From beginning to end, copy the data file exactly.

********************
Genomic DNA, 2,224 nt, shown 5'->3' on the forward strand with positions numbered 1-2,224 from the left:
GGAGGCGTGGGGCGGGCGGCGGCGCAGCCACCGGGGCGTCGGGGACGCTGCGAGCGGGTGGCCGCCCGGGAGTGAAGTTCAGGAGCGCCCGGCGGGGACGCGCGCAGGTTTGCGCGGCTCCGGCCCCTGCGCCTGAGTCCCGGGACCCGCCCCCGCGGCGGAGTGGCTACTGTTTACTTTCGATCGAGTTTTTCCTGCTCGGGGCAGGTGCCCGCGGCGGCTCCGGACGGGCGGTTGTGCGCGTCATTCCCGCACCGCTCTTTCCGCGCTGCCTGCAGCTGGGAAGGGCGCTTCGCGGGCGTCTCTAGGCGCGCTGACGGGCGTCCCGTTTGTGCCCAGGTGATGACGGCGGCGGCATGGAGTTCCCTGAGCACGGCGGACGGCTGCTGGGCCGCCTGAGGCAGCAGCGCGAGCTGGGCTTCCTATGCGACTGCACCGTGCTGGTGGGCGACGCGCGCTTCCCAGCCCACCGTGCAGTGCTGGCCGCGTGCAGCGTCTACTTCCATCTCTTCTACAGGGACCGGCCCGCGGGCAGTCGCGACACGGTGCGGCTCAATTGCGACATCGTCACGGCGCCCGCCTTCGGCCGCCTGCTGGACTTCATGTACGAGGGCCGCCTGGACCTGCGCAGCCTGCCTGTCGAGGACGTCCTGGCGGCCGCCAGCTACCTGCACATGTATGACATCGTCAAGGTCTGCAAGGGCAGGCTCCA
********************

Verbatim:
Genomic DNA, 2,224 nt, shown 5'->3' on the forward strand with positions numbered 1-2,224 from the left:
GGAGGCGTGGGGCGGGCGGCGGCGCAGCCACCGGGGCGTCGGGGACGCTGCGAGCGGGTGGCCGCCCGGGAGTGAAGTTCAGGAGCGCCCGGCGGGGACGCGCGCAGGTTTGCGCGGCTCCGGCCCCTGCGCCTGAGTCCCGGGACCCGCCCCCGCGGCGGAGTGGCTACTGTTTACTTTCGATCGAGTTTTTCCTGCTCGGGGCAGGTGCCCGCGGCGGCTCCGGACGGGCGGTTGTGCGCGTCATTCCCGCACCGCTCTTTCCGCGCTGCCTGCAGCTGGGAAGGGCGCTTCGCGGGCGTCTCTAGGCGCGCTGACGGGCGTCCCGTTTGTGCCCAGGTGATGACGGCGGCGGCATGGAGTTCCCTGAGCACGGCGGACGGCTGCTGGGCCGCCTGAGGCAGCAGCGCGAGCTGGGCTTCCTATGCGACTGCACCGTGCTGGTGGGCGACGCGCGCTTCCCAGCCCACCGTGCAGTGCTGGCCGCGTGCAGCGTCTACTTCCATCTCTTCTACAGGGACCGGCCCGCGGGCAGTCGCGACACGGTGCGGCTCAATTGCGACATCGTCACGGCGCCCGCCTTCGGCCGCCTGCTGGACTTCATGTACGAGGGCCGCCTGGACCTGCGCAGCCTGCCTGTCGAGGACGTCCTGGCGGCCGCCAGCTACCTGCACATGTATGACATCGTCAAGGTCTGCAAGGGCAGGCTCCA